Apple likely to win in federal price fixing case on e-books
Experts are saying that Apple is likely to emerge victorious from a Department of Justice case regarding price fixing on e-books.
Apple was accused of conspiring to fix and raise prices on e-books along with five major publishers. The DOJ has been investigating the issue since last year and officially filed its lawsuit yesterday. The entire filing is included below, and since its filing, sixteen U.S. states have joined the suit.
Last year, Apple switched its pricing structure with publishers to an agency model, allowing those publishers to set their own prices on e-books while giving Apple a standard cut of the revenue. However, the deal also stipulates that e-books sold through the iTunes store cannot be sold at a lower price anywhere else on the Internet.
A cadre of law professors has explained to Cnet reporters that precedents for the DOJ’s case may actually give Apple the upper hand.
Apple Patent Would Let You Build Apps Without Coding Know-How
You probably don't have the next Yelp on your hands, but you might have a killer idea, with no clue where to get started. But Apple wants to help you out. A new patent revealsthat it could be cooking up an authoring tool that would let you build iOS apps, even if you don't know code.
At the Intel Developer Forum that took place yesterday, Intel’s VP and GM of the PC Client Group Kirk Skaugen revealed ( 14:30 mark) that Intel’s upcoming Ivy Bridge Processor is built for Retina display computers, “if OEMs choose to use it.”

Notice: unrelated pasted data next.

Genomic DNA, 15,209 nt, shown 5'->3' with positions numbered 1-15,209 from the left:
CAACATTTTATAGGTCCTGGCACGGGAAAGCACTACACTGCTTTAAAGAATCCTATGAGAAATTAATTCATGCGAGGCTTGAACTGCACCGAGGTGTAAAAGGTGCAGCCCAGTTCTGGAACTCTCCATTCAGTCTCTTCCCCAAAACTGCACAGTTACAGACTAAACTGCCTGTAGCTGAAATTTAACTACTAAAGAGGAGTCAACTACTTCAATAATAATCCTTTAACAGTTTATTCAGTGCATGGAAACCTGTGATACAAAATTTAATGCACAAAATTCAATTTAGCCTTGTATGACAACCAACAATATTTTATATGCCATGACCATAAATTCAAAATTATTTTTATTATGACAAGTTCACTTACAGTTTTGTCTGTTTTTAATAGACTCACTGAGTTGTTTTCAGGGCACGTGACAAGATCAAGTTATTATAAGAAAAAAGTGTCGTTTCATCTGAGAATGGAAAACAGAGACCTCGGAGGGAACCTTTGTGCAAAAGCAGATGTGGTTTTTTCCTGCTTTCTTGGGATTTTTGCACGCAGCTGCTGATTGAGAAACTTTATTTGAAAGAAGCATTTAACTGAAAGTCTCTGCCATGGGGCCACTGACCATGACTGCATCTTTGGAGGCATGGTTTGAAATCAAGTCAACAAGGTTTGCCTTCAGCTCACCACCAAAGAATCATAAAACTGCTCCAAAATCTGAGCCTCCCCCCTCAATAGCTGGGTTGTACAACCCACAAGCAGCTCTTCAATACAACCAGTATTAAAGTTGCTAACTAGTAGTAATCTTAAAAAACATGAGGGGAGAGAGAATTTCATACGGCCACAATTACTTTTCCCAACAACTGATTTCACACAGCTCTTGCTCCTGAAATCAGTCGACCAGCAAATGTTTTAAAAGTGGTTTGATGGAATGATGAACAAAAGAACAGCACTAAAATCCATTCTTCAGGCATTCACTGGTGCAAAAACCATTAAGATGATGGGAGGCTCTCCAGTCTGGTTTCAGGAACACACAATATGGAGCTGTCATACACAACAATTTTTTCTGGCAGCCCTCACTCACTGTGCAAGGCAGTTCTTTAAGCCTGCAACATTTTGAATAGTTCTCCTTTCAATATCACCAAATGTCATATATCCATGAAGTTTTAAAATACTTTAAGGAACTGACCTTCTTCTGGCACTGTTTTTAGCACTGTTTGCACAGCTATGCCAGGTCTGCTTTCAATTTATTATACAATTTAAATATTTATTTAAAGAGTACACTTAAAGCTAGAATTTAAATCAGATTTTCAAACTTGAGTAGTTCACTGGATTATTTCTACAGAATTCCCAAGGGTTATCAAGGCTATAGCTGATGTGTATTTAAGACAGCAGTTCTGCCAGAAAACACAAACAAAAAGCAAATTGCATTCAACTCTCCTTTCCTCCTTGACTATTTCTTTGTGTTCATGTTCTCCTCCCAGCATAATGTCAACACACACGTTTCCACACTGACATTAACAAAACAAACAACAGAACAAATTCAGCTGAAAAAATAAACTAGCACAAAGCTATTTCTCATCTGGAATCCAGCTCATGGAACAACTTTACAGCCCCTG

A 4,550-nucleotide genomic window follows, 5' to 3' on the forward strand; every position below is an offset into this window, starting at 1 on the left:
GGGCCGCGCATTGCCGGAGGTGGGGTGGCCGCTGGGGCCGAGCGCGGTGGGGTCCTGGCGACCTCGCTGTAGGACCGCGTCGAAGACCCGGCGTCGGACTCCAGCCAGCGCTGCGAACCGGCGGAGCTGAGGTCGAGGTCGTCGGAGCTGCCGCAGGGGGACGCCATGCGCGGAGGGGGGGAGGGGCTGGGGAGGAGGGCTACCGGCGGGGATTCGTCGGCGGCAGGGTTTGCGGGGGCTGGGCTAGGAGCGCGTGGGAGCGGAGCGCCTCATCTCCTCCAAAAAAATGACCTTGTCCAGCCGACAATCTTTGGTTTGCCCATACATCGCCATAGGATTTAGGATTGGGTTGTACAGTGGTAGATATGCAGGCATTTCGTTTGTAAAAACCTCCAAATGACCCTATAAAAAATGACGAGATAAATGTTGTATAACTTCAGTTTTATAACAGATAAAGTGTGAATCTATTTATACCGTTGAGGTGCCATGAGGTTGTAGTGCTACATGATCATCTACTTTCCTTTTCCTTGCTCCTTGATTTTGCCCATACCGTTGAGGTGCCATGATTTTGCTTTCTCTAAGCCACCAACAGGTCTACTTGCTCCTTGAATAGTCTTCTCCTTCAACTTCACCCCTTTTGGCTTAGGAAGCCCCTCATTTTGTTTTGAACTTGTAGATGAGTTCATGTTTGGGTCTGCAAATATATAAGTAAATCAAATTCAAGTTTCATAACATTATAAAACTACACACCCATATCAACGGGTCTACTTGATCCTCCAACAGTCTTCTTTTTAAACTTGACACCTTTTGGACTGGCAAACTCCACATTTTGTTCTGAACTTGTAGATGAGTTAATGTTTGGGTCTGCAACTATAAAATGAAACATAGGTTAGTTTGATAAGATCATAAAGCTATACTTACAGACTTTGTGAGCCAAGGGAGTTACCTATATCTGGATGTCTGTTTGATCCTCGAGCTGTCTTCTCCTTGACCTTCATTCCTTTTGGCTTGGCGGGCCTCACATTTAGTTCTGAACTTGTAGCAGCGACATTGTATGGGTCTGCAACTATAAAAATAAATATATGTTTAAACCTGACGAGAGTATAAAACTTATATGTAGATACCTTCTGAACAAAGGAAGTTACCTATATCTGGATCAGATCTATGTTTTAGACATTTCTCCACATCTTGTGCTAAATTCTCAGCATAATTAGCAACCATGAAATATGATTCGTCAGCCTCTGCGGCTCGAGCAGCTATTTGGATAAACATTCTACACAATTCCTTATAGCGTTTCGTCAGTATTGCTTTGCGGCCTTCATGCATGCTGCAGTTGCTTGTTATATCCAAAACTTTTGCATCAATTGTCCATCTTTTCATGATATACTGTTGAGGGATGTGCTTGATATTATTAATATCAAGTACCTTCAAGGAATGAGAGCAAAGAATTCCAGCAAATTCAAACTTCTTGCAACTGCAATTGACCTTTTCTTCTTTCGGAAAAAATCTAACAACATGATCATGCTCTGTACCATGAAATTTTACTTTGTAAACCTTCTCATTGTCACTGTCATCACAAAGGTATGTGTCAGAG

‘Retina display’ is a marketing term coined by Apple to describe a screen where you can’t discern pixels at an average usage distance with 20/20 vision. It is curious that Intel’s VP used an Apple term to describe high density computer displays for the broader market.
Apple is set to use Intel’s Ivy Bridge processor in its next line Macs, making it an opportune time for to introduce its Retina display technology into the Mac line. The Ivy Bridge processor, without help from discrete graphics processors, can power 2560×1600 displays (as Skaugen said), which is four times the current resolution found in the 13? MacBook Pro. That would look pretty good on 13-inch displays of Apple’s Pro/Air.
Apple’s bigger, high end notebooks have typically had help from discrete graphics processors. To make bigger displays “Retina”, Apple would likely need to add more GPU processing power.
The update also adds a sharing option for 1080p video on compatible iOS devices, includes multicam metadata in XML project export, and assigns stereo as the default audio channel setting for new projects. ($299.99 new in the Mac App Store, free update, 1.38 GB, release notes)